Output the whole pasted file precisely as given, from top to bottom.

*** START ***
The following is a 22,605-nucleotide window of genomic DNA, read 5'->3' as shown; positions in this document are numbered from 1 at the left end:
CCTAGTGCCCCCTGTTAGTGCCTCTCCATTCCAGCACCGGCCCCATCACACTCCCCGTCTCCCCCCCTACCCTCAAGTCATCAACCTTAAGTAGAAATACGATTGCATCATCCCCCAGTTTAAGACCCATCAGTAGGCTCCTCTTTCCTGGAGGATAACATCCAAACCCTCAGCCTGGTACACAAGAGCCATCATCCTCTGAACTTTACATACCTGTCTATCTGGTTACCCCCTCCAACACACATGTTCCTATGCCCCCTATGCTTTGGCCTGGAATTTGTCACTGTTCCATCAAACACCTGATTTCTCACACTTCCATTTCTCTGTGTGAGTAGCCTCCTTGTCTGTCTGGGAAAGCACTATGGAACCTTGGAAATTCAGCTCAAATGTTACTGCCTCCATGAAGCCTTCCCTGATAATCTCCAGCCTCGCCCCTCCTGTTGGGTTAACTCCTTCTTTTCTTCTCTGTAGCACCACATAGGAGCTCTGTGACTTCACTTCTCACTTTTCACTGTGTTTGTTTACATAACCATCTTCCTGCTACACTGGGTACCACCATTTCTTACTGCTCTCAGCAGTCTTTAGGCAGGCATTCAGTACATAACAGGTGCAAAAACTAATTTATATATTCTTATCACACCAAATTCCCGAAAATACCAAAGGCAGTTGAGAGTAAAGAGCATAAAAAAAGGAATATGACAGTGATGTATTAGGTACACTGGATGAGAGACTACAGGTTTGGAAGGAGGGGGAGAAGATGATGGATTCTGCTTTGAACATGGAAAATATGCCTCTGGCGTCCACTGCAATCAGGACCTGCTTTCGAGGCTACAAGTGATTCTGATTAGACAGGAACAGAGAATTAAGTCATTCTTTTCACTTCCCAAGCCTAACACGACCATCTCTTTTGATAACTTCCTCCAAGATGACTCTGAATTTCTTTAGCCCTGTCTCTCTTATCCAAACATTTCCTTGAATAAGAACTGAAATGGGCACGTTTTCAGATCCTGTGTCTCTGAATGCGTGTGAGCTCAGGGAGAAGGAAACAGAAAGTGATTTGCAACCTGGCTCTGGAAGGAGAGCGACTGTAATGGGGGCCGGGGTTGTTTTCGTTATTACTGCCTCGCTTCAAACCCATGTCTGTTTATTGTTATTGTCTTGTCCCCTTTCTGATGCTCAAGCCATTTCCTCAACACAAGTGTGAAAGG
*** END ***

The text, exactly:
The following is a 22,605-nucleotide window of genomic DNA, read 5'->3' as shown; positions in this document are numbered from 1 at the left end:
CCTAGTGCCCCCTGTTAGTGCCTCTCCATTCCAGCACCGGCCCCATCACACTCCCCGTCTCCCCCCCTACCCTCAAGTCATCAACCTTAAGTAGAAATACGATTGCATCATCCCCCAGTTTAAGACCCATCAGTAGGCTCCTCTTTCCTGGAGGATAACATCCAAACCCTCAGCCTGGTACACAAGAGCCATCATCCTCTGAACTTTACATACCTGTCTATCTGGTTACCCCCTCCAACACACATGTTCCTATGCCCCCTATGCTTTGGCCTGGAATTTGTCACTGTTCCATCAAACACCTGATTTCTCACACTTCCATTTCTCTGTGTGAGTAGCCTCCTTGTCTGTCTGGGAAAGCACTATGGAACCTTGGAAATTCAGCTCAAATGTTACTGCCTCCATGAAGCCTTCCCTGATAATCTCCAGCCTCGCCCCTCCTGTTGGGTTAACTCCTTCTTTTCTTCTCTGTAGCACCACATAGGAGCTCTGTGACTTCACTTCTCACTTTTCACTGTGTTTGTTTACATAACCATCTTCCTGCTACACTGGGTACCACCATTTCTTACTGCTCTCAGCAGTCTTTAGGCAGGCATTCAGTACATAACAGGTGCAAAAACTAATTTATATATTCTTATCACACCAAATTCCCGAAAATACCAAAGGCAGTTGAGAGTAAAGAGCATAAAAAAAGGAATATGACAGTGATGTATTAGGTACACTGGATGAGAGACTACAGGTTTGGAAGGAGGGGGAGAAGATGATGGATTCTGCTTTGAACATGGAAAATATGCCTCTGGCGTCCACTGCAATCAGGACCTGCTTTCGAGGCTACAAGTGATTCTGATTAGACAGGAACAGAGAATTAAGTCATTCTTTTCACTTCCCAAGCCTAACACGACCATCTCTTTTGATAACTTCCTCCAAGATGACTCTGAATTTCTTTAGCCCTGTCTCTCTTATCCAAACATTTCCTTGAATAAGAACTGAAATGGGCACGTTTTCAGATCCTGTGTCTCTGAATGCGTGTGAGCTCAGGGAGAAGGAAACAGAAAGTGATTTGCAACCTGGCTCTGGAAGGAGAGCGACTGTAATGGGGGCCGGGGTTGTTTTCGTTATTACTGCCTCGCTTCAAACCCATGTCTGTTTATTGTTATTGTCTTGTCCCCTTTCTGATGCTCAAGCCATTTCCTCAACACAAGTGTGAAAGG